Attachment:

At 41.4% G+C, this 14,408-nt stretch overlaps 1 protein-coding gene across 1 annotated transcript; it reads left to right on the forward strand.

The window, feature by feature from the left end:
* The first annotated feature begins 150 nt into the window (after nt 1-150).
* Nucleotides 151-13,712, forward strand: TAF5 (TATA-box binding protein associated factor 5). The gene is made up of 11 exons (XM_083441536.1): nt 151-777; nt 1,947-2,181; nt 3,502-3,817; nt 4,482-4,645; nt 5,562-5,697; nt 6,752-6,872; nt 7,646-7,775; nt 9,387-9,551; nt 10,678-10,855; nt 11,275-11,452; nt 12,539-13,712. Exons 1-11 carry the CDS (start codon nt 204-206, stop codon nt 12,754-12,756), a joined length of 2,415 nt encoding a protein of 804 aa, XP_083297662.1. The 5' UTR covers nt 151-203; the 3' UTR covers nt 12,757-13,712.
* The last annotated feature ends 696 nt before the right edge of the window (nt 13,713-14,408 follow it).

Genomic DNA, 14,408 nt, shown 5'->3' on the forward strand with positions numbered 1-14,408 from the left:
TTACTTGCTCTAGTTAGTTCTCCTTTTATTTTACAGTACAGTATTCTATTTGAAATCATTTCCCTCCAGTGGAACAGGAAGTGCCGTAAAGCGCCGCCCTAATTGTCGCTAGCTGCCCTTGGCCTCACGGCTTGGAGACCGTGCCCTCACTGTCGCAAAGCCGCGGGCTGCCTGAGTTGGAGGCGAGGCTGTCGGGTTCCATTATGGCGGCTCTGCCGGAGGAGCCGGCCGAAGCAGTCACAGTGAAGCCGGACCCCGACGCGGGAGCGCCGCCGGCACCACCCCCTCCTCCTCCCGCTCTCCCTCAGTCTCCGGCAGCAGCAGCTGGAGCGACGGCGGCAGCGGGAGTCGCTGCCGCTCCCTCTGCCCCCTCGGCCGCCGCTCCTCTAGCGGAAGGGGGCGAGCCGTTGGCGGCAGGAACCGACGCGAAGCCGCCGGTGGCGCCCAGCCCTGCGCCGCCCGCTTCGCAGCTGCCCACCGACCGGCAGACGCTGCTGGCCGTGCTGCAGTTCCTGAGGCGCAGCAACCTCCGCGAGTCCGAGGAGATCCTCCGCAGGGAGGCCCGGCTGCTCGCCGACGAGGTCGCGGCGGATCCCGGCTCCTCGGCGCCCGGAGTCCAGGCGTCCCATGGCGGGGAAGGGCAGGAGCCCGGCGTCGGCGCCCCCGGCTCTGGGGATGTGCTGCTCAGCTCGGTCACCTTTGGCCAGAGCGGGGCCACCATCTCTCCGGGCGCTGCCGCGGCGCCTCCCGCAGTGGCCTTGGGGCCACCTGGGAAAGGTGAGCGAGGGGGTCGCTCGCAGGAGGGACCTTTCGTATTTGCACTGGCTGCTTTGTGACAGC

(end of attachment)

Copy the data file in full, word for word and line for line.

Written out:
At 41.4% G+C, this 14,408-nt stretch overlaps 1 protein-coding gene across 1 annotated transcript; it reads left to right on the forward strand.

The window, feature by feature from the left end:
* The first annotated feature begins 150 nt into the window (after nt 1-150).
* Nucleotides 151-13,712, forward strand: TAF5 (TATA-box binding protein associated factor 5). The gene is made up of 11 exons (XM_083441536.1): nt 151-777; nt 1,947-2,181; nt 3,502-3,817; nt 4,482-4,645; nt 5,562-5,697; nt 6,752-6,872; nt 7,646-7,775; nt 9,387-9,551; nt 10,678-10,855; nt 11,275-11,452; nt 12,539-13,712. Exons 1-11 carry the CDS (start codon nt 204-206, stop codon nt 12,754-12,756), a joined length of 2,415 nt encoding a protein of 804 aa, XP_083297662.1. The 5' UTR covers nt 151-203; the 3' UTR covers nt 12,757-13,712.
* The last annotated feature ends 696 nt before the right edge of the window (nt 13,713-14,408 follow it).

Genomic DNA, 14,408 nt, shown 5'->3' on the forward strand with positions numbered 1-14,408 from the left:
TTACTTGCTCTAGTTAGTTCTCCTTTTATTTTACAGTACAGTATTCTATTTGAAATCATTTCCCTCCAGTGGAACAGGAAGTGCCGTAAAGCGCCGCCCTAATTGTCGCTAGCTGCCCTTGGCCTCACGGCTTGGAGACCGTGCCCTCACTGTCGCAAAGCCGCGGGCTGCCTGAGTTGGAGGCGAGGCTGTCGGGTTCCATTATGGCGGCTCTGCCGGAGGAGCCGGCCGAAGCAGTCACAGTGAAGCCGGACCCCGACGCGGGAGCGCCGCCGGCACCACCCCCTCCTCCTCCCGCTCTCCCTCAGTCTCCGGCAGCAGCAGCTGGAGCGACGGCGGCAGCGGGAGTCGCTGCCGCTCCCTCTGCCCCCTCGGCCGCCGCTCCTCTAGCGGAAGGGGGCGAGCCGTTGGCGGCAGGAACCGACGCGAAGCCGCCGGTGGCGCCCAGCCCTGCGCCGCCCGCTTCGCAGCTGCCCACCGACCGGCAGACGCTGCTGGCCGTGCTGCAGTTCCTGAGGCGCAGCAACCTCCGCGAGTCCGAGGAGATCCTCCGCAGGGAGGCCCGGCTGCTCGCCGACGAGGTCGCGGCGGATCCCGGCTCCTCGGCGCCCGGAGTCCAGGCGTCCCATGGCGGGGAAGGGCAGGAGCCCGGCGTCGGCGCCCCCGGCTCTGGGGATGTGCTGCTCAGCTCGGTCACCTTTGGCCAGAGCGGGGCCACCATCTCTCCGGGCGCTGCCGCGGCGCCTCCCGCAGTGGCCTTGGGGCCACCTGGGAAAGGTGAGCGAGGGGGTCGCTCGCAGGAGGGACCTTTCGTATTTGCACTGGCTGCTTTGTGACAGC